Giant Steps autism support scheme for young adults to close after NDIS funding change

Annah Fromberg

Laura Ferris was just six when she moved from interstate to attend Tasmania's Giant Steps school which had a growing reputation for its work with autism disorder.

The not-for-profit independent school was founded in 1995 by a group of dedicated parents and local community supporters who were committed to ensuring specialised education for children on the autism spectrum.

Ms Ferris, now 26, has grown up at the school and is still there with the school expanding as clients have matured.

But last week families and students learnt the Next Steps program which caters for adult clients was closing.

Laura Ferris' mother Sue said it was a huge blow.

"We came from Canberra 20 years ago for Giant Steps and gradually as Laura's gone through the school they've opened up to the older age groups," she said.

"Laura's been in the adult program for about eight years now, it's a fantastic service and this has just come like a bolt from the blue."

Parents were informed in an email the decision to close on December 21 was taken on financial grounds.

Students devastated by Next Steps closure

Sue Ferris said it was concerning for the 13 students using the program and their families, who were already facing so many other challenges.

"It's devastating for these clients because being autistic they like to have consistency, it's a program that they know, many have grown up with the school," she said.

We're just battling the whole time and it's just absolutely exhausting and the stress, I can't even tell you what that like it's just horrible.

"I don't know how this service will be replaced."

Tania George's 18-year-old son Jayden also uses the service.

Ms George said she had seen amazing changes in her son, under the Next Steps program.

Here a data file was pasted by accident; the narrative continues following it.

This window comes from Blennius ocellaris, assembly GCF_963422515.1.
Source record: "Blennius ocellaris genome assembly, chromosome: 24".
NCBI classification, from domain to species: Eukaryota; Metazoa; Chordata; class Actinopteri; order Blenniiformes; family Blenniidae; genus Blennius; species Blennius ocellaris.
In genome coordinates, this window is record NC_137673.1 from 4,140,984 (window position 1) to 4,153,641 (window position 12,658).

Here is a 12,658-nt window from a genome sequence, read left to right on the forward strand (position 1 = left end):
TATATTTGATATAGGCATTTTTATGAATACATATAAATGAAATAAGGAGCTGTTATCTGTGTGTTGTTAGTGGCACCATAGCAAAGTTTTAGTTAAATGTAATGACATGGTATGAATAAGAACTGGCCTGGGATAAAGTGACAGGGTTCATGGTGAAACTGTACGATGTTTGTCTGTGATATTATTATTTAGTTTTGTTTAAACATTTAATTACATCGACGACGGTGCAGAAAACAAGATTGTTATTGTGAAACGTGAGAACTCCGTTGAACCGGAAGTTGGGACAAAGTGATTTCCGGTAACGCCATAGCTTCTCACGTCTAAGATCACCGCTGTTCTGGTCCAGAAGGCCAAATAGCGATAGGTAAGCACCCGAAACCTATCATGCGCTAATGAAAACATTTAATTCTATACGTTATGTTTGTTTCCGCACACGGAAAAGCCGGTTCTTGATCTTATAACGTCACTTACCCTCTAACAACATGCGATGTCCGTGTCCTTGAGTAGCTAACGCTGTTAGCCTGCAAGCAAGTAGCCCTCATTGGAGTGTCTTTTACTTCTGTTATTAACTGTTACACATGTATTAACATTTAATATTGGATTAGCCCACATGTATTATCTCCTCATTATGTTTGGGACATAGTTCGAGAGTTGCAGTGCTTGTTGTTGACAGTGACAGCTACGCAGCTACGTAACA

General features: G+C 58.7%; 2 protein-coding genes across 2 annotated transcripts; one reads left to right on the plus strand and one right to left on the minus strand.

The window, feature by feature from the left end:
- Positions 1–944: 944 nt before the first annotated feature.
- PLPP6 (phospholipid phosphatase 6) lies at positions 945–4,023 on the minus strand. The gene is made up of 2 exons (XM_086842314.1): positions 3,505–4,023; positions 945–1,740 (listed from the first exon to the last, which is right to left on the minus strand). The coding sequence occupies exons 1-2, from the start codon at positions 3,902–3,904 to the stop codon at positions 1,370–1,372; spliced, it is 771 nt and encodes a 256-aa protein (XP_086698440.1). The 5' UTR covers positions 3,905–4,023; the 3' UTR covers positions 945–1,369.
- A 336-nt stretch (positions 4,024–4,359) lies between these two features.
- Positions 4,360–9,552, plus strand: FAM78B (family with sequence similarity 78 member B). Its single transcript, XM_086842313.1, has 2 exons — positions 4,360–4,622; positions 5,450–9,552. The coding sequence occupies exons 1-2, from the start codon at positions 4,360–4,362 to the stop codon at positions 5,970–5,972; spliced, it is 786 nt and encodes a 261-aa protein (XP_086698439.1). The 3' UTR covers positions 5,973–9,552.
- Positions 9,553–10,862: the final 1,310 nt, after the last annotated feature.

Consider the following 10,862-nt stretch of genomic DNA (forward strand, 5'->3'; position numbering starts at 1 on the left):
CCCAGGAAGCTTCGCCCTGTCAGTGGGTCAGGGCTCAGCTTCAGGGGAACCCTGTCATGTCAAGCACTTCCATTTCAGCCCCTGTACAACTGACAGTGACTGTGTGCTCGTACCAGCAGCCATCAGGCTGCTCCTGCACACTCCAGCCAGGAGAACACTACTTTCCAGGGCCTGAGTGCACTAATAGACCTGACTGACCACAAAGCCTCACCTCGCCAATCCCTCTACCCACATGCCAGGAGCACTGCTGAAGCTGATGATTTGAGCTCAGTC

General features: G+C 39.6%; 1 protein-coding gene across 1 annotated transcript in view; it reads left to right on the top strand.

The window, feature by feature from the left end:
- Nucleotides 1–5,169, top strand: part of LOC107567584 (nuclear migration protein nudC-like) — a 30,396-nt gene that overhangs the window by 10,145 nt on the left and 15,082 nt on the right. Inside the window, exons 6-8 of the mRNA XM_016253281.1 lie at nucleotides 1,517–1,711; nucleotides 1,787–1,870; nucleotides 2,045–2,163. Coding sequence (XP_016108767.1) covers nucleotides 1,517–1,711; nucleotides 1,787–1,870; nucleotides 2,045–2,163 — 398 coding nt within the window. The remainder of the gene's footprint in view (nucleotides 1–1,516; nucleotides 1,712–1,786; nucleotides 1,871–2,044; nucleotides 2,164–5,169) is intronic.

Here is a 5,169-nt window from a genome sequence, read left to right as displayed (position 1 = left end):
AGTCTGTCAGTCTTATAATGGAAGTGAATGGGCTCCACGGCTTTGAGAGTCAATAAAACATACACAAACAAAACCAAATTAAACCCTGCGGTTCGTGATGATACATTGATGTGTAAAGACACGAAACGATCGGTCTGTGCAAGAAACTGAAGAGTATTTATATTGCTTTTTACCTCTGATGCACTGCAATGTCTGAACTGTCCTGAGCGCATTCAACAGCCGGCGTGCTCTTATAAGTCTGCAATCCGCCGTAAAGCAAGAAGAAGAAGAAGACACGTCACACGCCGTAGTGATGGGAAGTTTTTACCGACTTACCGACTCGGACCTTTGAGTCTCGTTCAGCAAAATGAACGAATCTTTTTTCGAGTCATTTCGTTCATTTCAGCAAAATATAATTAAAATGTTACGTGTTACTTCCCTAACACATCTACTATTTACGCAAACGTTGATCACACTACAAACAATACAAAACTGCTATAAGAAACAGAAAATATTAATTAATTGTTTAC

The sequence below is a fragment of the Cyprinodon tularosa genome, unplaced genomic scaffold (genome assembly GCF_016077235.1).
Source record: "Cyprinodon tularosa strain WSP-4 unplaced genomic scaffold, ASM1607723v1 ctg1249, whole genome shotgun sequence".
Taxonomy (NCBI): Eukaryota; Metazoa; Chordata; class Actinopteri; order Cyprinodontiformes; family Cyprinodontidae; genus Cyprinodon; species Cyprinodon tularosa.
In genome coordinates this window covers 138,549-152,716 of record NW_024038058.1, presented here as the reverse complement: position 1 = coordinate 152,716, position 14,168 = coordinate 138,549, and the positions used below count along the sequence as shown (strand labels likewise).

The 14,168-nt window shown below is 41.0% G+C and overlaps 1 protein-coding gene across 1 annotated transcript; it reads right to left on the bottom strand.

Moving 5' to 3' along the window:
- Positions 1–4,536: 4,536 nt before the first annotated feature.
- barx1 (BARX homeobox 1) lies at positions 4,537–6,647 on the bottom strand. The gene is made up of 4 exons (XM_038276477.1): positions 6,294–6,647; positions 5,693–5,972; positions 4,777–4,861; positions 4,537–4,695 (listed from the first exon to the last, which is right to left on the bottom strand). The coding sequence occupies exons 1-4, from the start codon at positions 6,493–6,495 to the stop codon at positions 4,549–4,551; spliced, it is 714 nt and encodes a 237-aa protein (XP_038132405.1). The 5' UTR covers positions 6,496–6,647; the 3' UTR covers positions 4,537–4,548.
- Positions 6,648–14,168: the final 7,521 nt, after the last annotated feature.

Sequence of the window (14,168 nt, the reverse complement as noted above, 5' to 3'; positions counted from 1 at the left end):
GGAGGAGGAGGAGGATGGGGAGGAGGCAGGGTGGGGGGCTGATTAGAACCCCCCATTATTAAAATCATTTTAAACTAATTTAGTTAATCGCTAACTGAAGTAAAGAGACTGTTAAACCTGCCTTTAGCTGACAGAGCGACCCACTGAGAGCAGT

"He's really calmed down, settled down, he's learnt skills there that he didn't have before, or what he did have he's got better at," she said.

Decision 'gut-wrenching and heartbreaking'

Giant Steps principal Tim Chugg said it was a very difficult decision.

"We had many months of quite emotional and in-depth discussions and eventually the board had to come the gut-wrenching and heartbreaking decision to close the adult group," he said.

Mr Chugg said it was largely due to changes to the school's funding stream under the NDIS.

"Primarily it's a financial decision so the funds our clients are receiving are just not enough to maintain our service without making a substantial loss," he said.

Funding used to be delivered to disability service providers in blocks, but under the NDIS it is individualised.

"You're needing to outlay the staffing and the costs before you receive payment for the service, you need to work in different ways to get that payment," he said.

"The rates aren't allowing for a lot more other than wages and it seems to be particularly affecting smaller providers.

"We're also concerned some clients are not getting as much in their hourly rates as we would have hoped."

Mr Chugg is not looking to obtain funding from another source.

"The focus for us now is to look at really positive things for these clients to move on to, so we're hoping to guide them in the next part of their life journey," he said.

Disability advocate Jane Wardlaw said the decision to close Next Steps was disappointing for the community.

"We were becoming quite reliant on Giant Steps expertise," she said.

"They have a wonderful reputation for working with children on the autism spectrum and it was a natural progression to finish off with school and lead on to another program, so we are a little bit disappointed that they've had to make this decision."

A spokesperson for the Department of Social Services said it appeared to be a business decision taken by the school.